Iggy Pop learned brevity and I'm going to take a page out of his book. It was on the Soupy Sales show, which he watched as a child, that viewers were encouraged to send in letters, as long as they were twenty-five words or less. That struck him as the right amount of words, unless you were Bob Dylan, someone he did not want to emulate.
Pop is the focal point of Jim Jarmusch's new film, Gimme Danger, a documentary about the Stooges, one of the most important and influential bands in the history of rock and roll. Without them, punk as we know it would never have happened. And while Gimme Danger is a pretty straight ahead rock doc, it does distill the magical essence of what made the Stooges really work (and really not work, when they were crashing and burning) and what made them revolutionary.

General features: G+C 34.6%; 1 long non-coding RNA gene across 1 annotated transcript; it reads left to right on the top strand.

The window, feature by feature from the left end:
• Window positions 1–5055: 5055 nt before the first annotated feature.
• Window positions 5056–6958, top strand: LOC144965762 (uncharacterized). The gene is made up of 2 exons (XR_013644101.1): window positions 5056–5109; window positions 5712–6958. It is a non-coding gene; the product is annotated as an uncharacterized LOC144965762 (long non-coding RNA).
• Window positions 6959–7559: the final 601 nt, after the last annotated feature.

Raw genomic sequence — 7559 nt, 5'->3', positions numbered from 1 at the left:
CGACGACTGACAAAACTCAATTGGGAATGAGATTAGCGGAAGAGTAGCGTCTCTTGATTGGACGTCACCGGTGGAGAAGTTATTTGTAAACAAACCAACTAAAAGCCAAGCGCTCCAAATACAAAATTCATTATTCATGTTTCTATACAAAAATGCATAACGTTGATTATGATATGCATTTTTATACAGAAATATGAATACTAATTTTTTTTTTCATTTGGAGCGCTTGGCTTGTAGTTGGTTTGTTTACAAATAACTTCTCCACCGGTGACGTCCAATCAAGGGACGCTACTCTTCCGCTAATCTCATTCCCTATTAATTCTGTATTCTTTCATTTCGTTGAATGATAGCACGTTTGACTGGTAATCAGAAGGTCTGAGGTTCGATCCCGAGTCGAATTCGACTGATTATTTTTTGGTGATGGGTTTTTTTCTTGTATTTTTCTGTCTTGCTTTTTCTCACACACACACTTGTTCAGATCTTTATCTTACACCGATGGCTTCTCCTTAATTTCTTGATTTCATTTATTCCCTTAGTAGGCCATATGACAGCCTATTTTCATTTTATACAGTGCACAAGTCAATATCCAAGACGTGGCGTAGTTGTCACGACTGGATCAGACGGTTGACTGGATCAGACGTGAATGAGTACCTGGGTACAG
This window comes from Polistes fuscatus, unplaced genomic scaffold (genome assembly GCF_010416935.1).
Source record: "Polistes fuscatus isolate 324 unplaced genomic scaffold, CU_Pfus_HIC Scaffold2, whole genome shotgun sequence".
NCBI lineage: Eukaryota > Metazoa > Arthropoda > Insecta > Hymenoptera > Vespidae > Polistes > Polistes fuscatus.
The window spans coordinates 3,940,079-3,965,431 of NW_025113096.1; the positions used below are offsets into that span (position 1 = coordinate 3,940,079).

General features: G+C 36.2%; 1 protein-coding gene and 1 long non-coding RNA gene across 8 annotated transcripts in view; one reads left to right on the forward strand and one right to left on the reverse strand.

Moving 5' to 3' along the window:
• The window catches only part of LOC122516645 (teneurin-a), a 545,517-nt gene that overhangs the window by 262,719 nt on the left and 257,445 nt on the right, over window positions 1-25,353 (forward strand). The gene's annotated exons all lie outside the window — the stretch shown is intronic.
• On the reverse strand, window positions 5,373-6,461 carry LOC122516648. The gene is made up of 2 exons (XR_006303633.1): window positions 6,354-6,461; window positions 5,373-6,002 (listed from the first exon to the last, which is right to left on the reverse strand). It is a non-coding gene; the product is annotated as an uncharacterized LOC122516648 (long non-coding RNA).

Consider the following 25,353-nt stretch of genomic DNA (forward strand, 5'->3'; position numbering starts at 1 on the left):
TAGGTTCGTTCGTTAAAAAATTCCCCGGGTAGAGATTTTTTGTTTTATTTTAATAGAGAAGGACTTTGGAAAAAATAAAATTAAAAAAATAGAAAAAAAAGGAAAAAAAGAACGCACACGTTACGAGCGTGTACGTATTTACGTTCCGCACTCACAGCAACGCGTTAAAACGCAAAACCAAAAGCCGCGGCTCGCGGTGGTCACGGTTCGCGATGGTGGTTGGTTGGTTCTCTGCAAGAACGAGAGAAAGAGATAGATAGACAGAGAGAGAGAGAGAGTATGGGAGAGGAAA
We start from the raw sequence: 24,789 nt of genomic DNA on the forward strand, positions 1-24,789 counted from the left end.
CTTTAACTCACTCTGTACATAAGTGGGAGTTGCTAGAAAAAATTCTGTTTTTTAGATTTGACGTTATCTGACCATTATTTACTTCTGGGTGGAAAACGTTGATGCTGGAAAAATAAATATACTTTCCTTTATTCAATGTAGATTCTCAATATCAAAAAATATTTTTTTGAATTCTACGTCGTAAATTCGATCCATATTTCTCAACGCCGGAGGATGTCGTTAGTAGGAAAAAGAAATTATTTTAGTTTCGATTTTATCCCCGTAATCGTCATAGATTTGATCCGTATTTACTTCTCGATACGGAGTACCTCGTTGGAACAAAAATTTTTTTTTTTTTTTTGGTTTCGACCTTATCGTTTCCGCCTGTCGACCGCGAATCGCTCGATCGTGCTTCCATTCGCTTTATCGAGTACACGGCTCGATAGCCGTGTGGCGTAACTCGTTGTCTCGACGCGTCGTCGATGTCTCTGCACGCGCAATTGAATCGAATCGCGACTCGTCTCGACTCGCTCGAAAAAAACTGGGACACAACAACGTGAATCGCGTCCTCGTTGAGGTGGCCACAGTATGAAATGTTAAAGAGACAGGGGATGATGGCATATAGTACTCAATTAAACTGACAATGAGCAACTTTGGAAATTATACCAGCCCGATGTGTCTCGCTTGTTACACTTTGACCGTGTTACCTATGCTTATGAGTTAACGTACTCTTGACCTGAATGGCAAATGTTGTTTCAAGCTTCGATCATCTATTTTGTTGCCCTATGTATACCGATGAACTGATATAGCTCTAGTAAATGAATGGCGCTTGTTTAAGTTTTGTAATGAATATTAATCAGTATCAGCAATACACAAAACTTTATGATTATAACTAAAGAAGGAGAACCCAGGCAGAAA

The film covers early days in Ann Arbor, Michigan when Iggy was still Jim Osterberg, an unconventional kid who was incredibly knowledgeable about music and accomplished on the drums. It moves to the formation of the band, which seemed to involve a lot of hanging out and getting high. Eventually they started to play and build a small audience and were spotted by Danny Fields who signed them to Elektra Records. Good pacing allows Jarmusch to hit all the important points while still keeping the story moving and including a lot of funny anecdotes.
Jarmusch has been friends with Iggy for years and that allows for comfortable, colouful interviews. Iggy remembers a lot of details and he's smart and analytical about the music and the experiences. Even if you already know everything about the Stooges you will probably enjoy the interviews and the archival footage. If you don't know the music you'll find this a fun primer. The film isn't particularly interesting in form or style, and it does fall into a few pitfalls (we could have dispensed with the animation and much of the stock footage when it's used just to provide background colour) but it has clear intentions and succeeds with those.